Gallbladder Cancer

Gallbladder cancer (GBC) is a relatively rare disease but it is the most prevalent malignancy of the biliary tract worldwide. The incidence rate is estimated to be < 3 per 100.000, but there are geographic, ethnic and gender-bound variations. There are high incidence rates in certain indigenous populations of North and South America, Central Europe and Northern India. Interestingly, these populations also have high incidences of cholesterol gallstone disease which is a major risk factor for developing GBC. The main risk factors for developing GB cancer include long standing gallstones, chronic biliary tract infections, female sex, large gallbladder polyps and anomalous pancreato-biliary duct junction.

Early diagnosis of GBC is difficult as symptoms are generally non-specific; the most common symptom is persistent right upper quadrant/epigastric pain (54-83%). Other symptoms include jaundice (10-46%), nausea and vomiting (15-43%), anorexia (4-41%) and weight loss (10-39%).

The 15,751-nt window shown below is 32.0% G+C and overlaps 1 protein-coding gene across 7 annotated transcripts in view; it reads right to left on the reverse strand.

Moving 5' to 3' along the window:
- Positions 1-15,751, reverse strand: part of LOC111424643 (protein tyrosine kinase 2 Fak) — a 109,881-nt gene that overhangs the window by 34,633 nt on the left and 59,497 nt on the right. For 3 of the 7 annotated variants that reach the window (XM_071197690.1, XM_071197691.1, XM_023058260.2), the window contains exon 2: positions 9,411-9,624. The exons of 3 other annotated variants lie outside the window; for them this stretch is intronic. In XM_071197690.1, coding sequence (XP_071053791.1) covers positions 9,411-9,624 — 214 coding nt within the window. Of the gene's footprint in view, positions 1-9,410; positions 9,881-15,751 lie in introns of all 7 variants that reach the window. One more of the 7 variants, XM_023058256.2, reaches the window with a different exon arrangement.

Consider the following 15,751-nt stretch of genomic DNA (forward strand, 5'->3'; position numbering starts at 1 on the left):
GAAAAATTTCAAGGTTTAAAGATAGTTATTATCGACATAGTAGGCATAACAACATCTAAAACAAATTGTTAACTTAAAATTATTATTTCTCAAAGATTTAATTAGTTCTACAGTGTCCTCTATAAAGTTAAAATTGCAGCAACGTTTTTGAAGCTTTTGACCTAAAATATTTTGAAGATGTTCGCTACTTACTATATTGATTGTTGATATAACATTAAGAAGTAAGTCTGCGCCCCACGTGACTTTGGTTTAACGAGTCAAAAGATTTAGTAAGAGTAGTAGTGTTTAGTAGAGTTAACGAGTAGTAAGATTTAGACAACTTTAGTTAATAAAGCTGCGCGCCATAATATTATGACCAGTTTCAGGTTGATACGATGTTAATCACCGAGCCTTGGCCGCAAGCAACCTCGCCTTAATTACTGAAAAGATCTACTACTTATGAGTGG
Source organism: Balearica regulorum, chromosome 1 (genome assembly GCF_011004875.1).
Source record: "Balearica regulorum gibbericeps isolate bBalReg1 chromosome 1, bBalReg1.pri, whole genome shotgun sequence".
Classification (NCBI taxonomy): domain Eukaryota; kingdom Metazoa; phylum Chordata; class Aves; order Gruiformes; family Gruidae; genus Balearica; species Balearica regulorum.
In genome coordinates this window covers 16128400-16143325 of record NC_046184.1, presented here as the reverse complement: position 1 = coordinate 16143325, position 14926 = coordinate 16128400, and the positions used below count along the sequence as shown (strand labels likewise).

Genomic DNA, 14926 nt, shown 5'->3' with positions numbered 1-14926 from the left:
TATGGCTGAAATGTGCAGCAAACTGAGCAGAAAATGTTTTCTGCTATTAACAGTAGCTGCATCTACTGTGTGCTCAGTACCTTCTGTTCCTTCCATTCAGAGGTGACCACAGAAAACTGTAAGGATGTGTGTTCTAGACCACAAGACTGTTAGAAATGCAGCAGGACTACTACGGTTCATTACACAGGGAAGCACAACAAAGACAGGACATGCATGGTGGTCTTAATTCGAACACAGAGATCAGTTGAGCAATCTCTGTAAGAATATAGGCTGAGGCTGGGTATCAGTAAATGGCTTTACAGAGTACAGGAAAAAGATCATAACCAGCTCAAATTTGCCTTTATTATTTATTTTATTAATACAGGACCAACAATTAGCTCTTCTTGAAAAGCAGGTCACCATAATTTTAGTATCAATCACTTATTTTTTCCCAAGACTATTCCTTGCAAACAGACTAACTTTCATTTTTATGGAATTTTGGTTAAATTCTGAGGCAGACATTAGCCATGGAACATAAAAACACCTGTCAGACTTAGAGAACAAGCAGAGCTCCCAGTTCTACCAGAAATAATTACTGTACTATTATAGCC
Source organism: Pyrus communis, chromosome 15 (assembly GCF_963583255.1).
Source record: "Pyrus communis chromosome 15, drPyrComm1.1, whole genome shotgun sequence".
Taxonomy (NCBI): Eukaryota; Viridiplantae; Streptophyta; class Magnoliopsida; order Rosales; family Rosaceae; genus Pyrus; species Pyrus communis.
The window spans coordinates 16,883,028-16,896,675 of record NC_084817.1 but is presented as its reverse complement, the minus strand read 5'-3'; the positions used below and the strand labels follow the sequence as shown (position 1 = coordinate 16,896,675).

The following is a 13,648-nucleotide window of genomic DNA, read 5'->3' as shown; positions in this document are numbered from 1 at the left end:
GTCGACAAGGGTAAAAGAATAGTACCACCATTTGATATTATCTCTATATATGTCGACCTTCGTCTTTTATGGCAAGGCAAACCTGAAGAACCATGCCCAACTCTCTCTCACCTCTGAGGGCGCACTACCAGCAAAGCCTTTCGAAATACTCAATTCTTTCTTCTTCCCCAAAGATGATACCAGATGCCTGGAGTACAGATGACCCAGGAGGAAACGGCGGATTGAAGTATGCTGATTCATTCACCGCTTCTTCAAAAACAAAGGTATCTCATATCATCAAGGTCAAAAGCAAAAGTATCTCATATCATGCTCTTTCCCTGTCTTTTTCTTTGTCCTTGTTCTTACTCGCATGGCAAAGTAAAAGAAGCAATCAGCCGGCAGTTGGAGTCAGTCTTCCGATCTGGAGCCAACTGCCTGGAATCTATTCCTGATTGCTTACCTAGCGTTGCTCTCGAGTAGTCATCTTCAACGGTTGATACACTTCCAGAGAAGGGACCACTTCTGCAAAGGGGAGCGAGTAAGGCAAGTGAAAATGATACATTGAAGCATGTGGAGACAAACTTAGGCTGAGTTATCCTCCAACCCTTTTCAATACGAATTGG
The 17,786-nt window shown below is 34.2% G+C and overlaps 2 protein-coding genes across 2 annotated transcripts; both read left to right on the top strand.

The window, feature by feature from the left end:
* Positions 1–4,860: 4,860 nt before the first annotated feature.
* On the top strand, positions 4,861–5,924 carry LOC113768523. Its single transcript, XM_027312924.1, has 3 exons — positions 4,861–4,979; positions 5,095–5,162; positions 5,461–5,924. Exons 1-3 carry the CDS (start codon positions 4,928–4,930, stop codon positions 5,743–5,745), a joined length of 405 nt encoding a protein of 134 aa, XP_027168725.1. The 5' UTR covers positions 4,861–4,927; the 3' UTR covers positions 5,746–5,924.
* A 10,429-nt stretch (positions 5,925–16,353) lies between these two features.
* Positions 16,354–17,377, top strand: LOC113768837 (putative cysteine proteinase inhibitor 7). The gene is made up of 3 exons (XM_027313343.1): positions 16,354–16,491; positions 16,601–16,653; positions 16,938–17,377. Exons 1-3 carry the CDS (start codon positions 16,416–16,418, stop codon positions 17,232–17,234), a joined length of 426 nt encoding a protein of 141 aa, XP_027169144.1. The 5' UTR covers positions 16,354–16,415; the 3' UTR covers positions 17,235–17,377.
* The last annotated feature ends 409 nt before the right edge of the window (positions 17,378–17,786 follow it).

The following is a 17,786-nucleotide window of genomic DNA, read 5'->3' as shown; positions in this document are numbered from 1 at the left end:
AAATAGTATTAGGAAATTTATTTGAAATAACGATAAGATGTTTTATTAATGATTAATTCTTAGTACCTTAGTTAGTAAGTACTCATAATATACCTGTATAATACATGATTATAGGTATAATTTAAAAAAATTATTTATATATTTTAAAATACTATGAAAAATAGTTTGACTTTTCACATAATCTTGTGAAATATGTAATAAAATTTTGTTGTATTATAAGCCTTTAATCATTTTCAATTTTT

Presentation of GBC can be like biliary colic and acute or chronic cholecystitis. Therefore, GBC is often incidentally diagnosed after routine cholecystectomy for benign disease. Due to the combination of non-specific symptoms and a propensity for aggressive local dissemination, GBC is mostly diagnosed at an advanced disease stage, resulting in a poor prognosis with an overall 5-year survival of less than 5%. Other than resection of the tumour the treatment options are limited.

Radical resection of the gallbladder is the only curative treatment.

Cancer in the bile duct (cholangiocarcinoma)

Cancer can develop in any part of the bile duct (cholangiocarcinoma). When this is outside the liver the treatment is excision of the duct along with local lymph nodes as an extension of the Whipple’s procedure. When this is where the bile duct exits the liver

(Klatskin tumour) the surgery will involve a liver resection. When this is in the liver (peripheral cholangiocarcinoma) a liver resection is the treatment of choice. Postoperative chemotherapy is commonly used. When the cancer cannot be removed, bile drainage is re-established with the insertion of a stent through the narrowed bile duct and palliative chemotherapy may be offered

Published Articles by Professor Hugh

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